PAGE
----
Sara Burrows, Return to Now February 19, 2019
Humidifiers prevent the flu, alleviate asthma, allergies and dry coughs, reduce snoring, heal dry skin and rejuvenate houseplants. Here’s why you should be running one all winter:
While many of us are obsessed with maintaining a certain temperature in our homes and offices, few of us ever stop to think about another important aspect of climate control — humidity.
When air conditioners remove heat from the air, they’re also removing humidity, which can make indoor air unnaturally dry unless you’re in a very humid environment.
In the winter, it’s even worse, as cold air is dry to start with and most heaters make it even dryer.
This may be the reason flu season is in the winter, researchers are discovering.
Several studies over the last few years have found that raising indoor humidity to above 43% (50% is ideal) stops the flu virus dead in its tracks.
In a 2013 study, scientists used a cough simulator to send the flu virus whirling into the air and measured how long it lived at various levels of humidity.
At humidity levels less than 23%, up to 77% of the virus remained viable in the air an hour later.
At humidity levels greater than 43%, as little as 14% of the virus remained viable an hour later.
23 hours later, 100% of the viruses in the humid air were all dead, while 60 percent still survived in dry conditions, a 2009 study found.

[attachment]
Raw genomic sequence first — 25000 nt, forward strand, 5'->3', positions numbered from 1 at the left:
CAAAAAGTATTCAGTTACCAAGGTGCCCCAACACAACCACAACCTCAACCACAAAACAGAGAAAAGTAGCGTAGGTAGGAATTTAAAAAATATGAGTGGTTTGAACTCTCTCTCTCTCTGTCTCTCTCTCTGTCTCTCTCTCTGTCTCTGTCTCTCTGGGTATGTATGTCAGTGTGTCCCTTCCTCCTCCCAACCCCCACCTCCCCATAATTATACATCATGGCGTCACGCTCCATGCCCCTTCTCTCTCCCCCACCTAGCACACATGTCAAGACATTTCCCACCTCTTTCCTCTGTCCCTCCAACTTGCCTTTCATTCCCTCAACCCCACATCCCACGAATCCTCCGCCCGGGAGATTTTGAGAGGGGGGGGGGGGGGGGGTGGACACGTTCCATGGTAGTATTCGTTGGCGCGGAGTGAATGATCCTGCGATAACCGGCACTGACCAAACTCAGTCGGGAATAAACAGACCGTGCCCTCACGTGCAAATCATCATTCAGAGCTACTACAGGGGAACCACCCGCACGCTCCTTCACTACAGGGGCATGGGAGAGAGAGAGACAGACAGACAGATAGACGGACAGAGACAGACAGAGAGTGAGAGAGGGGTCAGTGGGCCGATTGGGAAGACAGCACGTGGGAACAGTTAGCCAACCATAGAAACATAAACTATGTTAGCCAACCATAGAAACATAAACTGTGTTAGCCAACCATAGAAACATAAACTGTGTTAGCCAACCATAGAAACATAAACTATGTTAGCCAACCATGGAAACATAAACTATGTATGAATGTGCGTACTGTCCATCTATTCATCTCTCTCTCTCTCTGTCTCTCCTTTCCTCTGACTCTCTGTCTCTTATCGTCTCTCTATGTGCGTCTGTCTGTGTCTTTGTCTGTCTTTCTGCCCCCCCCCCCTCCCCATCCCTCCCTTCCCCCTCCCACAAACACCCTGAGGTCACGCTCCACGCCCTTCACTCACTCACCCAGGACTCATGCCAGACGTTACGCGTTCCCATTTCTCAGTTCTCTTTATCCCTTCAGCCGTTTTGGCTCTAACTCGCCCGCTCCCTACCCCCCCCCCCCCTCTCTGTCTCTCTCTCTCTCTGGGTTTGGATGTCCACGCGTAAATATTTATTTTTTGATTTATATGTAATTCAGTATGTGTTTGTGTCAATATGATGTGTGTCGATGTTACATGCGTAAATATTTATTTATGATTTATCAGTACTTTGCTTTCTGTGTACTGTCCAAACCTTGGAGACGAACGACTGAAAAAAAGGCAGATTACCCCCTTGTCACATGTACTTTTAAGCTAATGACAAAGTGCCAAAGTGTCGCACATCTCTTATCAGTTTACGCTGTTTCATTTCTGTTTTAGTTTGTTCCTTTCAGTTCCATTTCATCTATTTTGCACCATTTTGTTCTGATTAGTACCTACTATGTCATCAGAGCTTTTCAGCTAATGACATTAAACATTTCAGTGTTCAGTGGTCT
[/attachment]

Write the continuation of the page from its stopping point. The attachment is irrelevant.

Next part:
Until recently, scientists have been “stumped about why some parts of the world have such a pronounced winter flu season with almost no flu activity in warmer months,” CNN reports.
Now we know. It’s not the cold that makes us sick. It’s the dry air.
Here are 7 other reasons to turn up the humidity:
Asthma – A 2016 study found that teachers in low-humidity classrooms had an increased risk of allergy and asthma symptoms. The study’s authors note that “schools frequently have trouble maintaining indoor relative humidity within the optimum range (30-50%) for reducing allergens and irritants.”
Coughing – Humidity of around 50 percent can also reduce “dry, unproductive coughing,” according to Medical News Today: “Adding humidity to the air can get more moisture into the airways, which can make a cough more productive. A productive cough releases trapped or sticky phlegm.”
Snoring – Increasing the amount of moisture in the air can also reduce snoring, she adds. “If the air is dry, a person’s airways are less likely to be sufficiently lubricated, which can make snoring worse.”
Sick Building Syndrome – A 1994 study found that increasing humidity can help with symptoms of “sick building syndrome,” which include headache, eye, nose, and throat irritation, fatigue, dizziness and nausea thought to result from exhaust, aerosols, microorganisms, and volatile organic compounds circulating in recycled air. Raising the humidity in hospitals to 40-45% significantly decreased the sensation of dryness, airway symptoms and static electricity.
Dry skin and hair – Keeping a humidifier running in the winter can also reduce dry, cracked skin, frizzy hair and chapped lips.
Houseplants and furniture – Even your houseplants, wood floors and wooden furniture will appreciate you keeping your indoor air moist. Humidity helps houseplants stay vibrant and wood last longer.
Save money on heat – Moisture helps hold heat in the air, meaning your heater won’t have to work as hard and you’ll save on your heating bill.
You can also leave pots of water around the house, especially on the stove or near a heat source, and a little water in the bathtub.
Need recommendations for finding the right humidifier for your home or office? Just stop in and consult our Green Vests in our Home Environment department or give us a call (303) 443-1822.